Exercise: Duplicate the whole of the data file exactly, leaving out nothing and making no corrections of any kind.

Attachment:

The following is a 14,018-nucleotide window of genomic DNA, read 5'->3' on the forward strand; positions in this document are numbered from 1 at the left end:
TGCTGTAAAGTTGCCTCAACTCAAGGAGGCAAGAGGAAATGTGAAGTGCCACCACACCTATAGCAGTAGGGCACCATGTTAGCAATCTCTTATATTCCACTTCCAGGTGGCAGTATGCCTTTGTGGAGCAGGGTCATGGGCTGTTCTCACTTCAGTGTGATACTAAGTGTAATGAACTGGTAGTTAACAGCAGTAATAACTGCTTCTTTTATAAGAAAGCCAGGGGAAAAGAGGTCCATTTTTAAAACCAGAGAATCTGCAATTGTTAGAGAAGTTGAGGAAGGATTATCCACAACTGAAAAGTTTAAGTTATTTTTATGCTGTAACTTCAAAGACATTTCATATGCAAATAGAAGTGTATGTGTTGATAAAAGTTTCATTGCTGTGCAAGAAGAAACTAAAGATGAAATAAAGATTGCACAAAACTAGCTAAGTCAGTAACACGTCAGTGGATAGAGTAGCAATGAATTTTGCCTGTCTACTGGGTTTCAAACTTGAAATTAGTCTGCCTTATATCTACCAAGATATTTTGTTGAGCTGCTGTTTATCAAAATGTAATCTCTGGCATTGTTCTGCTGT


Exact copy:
The following is a 14,018-nucleotide window of genomic DNA, read 5'->3' on the forward strand; positions in this document are numbered from 1 at the left end:
TGCTGTAAAGTTGCCTCAACTCAAGGAGGCAAGAGGAAATGTGAAGTGCCACCACACCTATAGCAGTAGGGCACCATGTTAGCAATCTCTTATATTCCACTTCCAGGTGGCAGTATGCCTTTGTGGAGCAGGGTCATGGGCTGTTCTCACTTCAGTGTGATACTAAGTGTAATGAACTGGTAGTTAACAGCAGTAATAACTGCTTCTTTTATAAGAAAGCCAGGGGAAAAGAGGTCCATTTTTAAAACCAGAGAATCTGCAATTGTTAGAGAAGTTGAGGAAGGATTATCCACAACTGAAAAGTTTAAGTTATTTTTATGCTGTAACTTCAAAGACATTTCATATGCAAATAGAAGTGTATGTGTTGATAAAAGTTTCATTGCTGTGCAAGAAGAAACTAAAGATGAAATAAAGATTGCACAAAACTAGCTAAGTCAGTAACACGTCAGTGGATAGAGTAGCAATGAATTTTGCCTGTCTACTGGGTTTCAAACTTGAAATTAGTCTGCCTTATATCTACCAAGATATTTTGTTGAGCTGCTGTTTATCAAAATGTAATCTCTGGCATTGTTCTGCTGT